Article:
Museum Engages More Visitors, More Personally
By Mark Luedtke
2011 was a busy year at the Boonshoft Museum of Discovery, one of the premier interactive museums of nature and natural history in the world. Sound boring? It’s not. Colorful and engaging, Boonshoft has about as much in common with the static natural history museums of the author’s childhood as an iPhone has with a cup and string. Odyssey the Otter greets visitors outside the door, signaling they will have fun inside. Inside, the museum is part exhibition, part study environment and part playhouse.
Odyssey is modeled after the otters exhibited in the museum’s zoo, accredited in 2011. A romp of playful otters entertains children and adults all day. Despite the small area used, the zoo has a surprising number of exhibits and, unlike other zoos, compatible animals are grouped together in the same display areas. Visitors have to observe and think to identify different species, and the interactions of the species make for a more interesting dynamic than a normal zoo.
The Sun Room opened in spring of 2011 and features live images of the sun taken with the heliostat mounted on the museum’s roof. The Sun Room also contains a cloud chamber, which illustrates how cosmic rays seed clouds in the Earth’s atmosphere. It also offers numerous interactive stations that allow visitors to identify subjects they want to know more about and then study them on the spot. Enhancing these self-directed learning stations is a focus of all the upgrades at Boonshoft.
Museum personnel also upgraded the Tree House, an indoor/outdoor exhibit overlooking the woods on the grounds. Staff added heating and air conditioning to the quiet overlook, and they are installing interactive stations for visitors to engage.
The museum added another permanent exhibit called Splash, which teaches visitors about water resources and use in the Miami Valley. The NOAA-funded Science on a Sphere is new too. Explorer’s Crossing added Cassano’s pizza kitchen, a deli and a grocery to teach fractions, money and business.
The museum also added an accredited preschool. Diane Farrell, Vice President of External Relations, wishes her children had had such a cool opportunity, “It is incredible! I would have given anything for my children to attend school each day with access to the assets of the museum. The preschool offers a truly unique learning environment that is designed to meet the special needs of children ages 3 to 6. With a strong emphasis on science, art and practical life skills, the preschool program offers a supportive structure that includes access to the tools children need to develop a healthy curiosity, as well as the skills to explore topics that pique their interest.”
This hard work paid off. The museum set records for attendance and revenue last year. And not just for children. Farrell reports, “The museum saw an increase in the adult to child ratio in attendance, and a corresponding 19% increase in revenue from paid admissions. This may be most attributable to the number of families who visit together, as well as the introduction of exhibits that appeal to adults. Exhibits such as Science On a Sphere, the Sun Room, and even the Discovery Zoo have proved to hold multi-generational appeal, capturing the interest of visitors of all ages.” Maybe Hops over the Moon and The Science of Wine helped too.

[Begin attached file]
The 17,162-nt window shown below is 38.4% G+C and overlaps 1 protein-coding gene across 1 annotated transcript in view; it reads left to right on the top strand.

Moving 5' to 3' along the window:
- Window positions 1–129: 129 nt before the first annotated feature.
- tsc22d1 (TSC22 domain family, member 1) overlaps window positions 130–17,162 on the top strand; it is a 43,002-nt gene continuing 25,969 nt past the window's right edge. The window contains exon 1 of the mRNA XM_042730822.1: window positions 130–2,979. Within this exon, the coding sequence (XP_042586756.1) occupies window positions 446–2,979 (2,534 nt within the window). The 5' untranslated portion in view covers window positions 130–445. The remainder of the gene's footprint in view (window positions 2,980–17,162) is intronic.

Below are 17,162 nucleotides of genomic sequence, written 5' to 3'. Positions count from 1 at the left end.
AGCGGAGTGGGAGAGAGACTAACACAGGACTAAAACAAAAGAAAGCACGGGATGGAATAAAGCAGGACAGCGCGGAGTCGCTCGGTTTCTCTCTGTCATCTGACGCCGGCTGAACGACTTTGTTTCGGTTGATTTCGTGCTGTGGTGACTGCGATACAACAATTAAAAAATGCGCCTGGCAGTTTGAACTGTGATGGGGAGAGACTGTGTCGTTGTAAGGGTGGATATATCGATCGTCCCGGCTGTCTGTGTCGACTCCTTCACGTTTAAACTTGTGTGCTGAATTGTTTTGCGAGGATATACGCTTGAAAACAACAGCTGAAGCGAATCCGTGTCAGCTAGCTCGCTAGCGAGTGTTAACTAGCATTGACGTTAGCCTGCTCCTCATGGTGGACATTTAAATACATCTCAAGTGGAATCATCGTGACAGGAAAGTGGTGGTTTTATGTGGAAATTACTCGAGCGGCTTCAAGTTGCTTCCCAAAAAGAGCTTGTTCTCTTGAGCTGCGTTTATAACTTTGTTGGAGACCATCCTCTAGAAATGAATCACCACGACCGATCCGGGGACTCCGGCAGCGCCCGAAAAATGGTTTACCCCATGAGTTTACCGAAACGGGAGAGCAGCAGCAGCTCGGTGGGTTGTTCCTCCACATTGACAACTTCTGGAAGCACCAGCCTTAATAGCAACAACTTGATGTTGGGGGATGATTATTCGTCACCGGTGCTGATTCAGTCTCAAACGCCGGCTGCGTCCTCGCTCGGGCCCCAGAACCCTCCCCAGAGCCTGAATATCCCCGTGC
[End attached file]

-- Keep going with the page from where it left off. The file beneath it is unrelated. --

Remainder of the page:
The upgrades continue in 2012. Public relations coordinator Kristy Creel announces, “As it enters its third decade, the Caryl D. Philips Space Theater at the Boonshoft Museum of Discovery is getting an infusion of new technology. Tentatively scheduled to open President’s Day weekend, ‘The Dome’ will expand traditional Planetarium and Laser Light Shows to include both full dome films and 3D educational movies.”
Boonshoft is the first institution to implement this new technology. “The 3D technology of the Christie projector is what makes this installation unique. This projection system uses a set of projectors that runs video at twice the normal frame rate, interweaving left and right eye
imagery. Known as “Active Stereo,” this method requires high-end 3D glasses with LCD shutters that blank one eye at a time, with refresh rates up to 120 Hz.” Glasses will be supplied.
Several tantalizing titles are coming soon. “Among the first films to show, Sea Monsters 3D: A Prehistoric Adventure is a 40-minute journey to Earth’s prehistoric oceans from National Geographic Cinema. Visitors will follow two Dolichorhynchops, or Dollies, through this realm as they encounter an assortment of strange and ferocious creatures that fought for survival under the seas that once covered North America. Other initial films will include: Secret Lives of Stars, Seven Wonders, One World, One Sky: Big Bird’s Adventure, and SpacePark360.” There will be a small additional fee charged for movies.
In addition NASA is funding a new exhibit for 2012 called Exo-planet Exploration. The museum will upgrade the Court House, Animal Hospital, and Recycling Center. The traveling exhibition Math Midway begins on Feb. 4.
For those considering joining Boonshoft, Farrell points out another advantage, “There are only 12 institutions in the country that maintain our same accreditations. That gives our members amazing reciprocal privileges. In essence, our members receive not only free admission to Boonshoft, Sunwatch Village and Fort Ancient, but free or reduced admission to hundreds of zoos, aquariums, science centers, children’s museums, and learning facilities around the world.” And Boonshoft is a lot of fun. Visit boonshoftmuseum.org for more information.
Reach freelance writer Mark Luedtke at MarkLuedtke@DaytonCityPaper.com.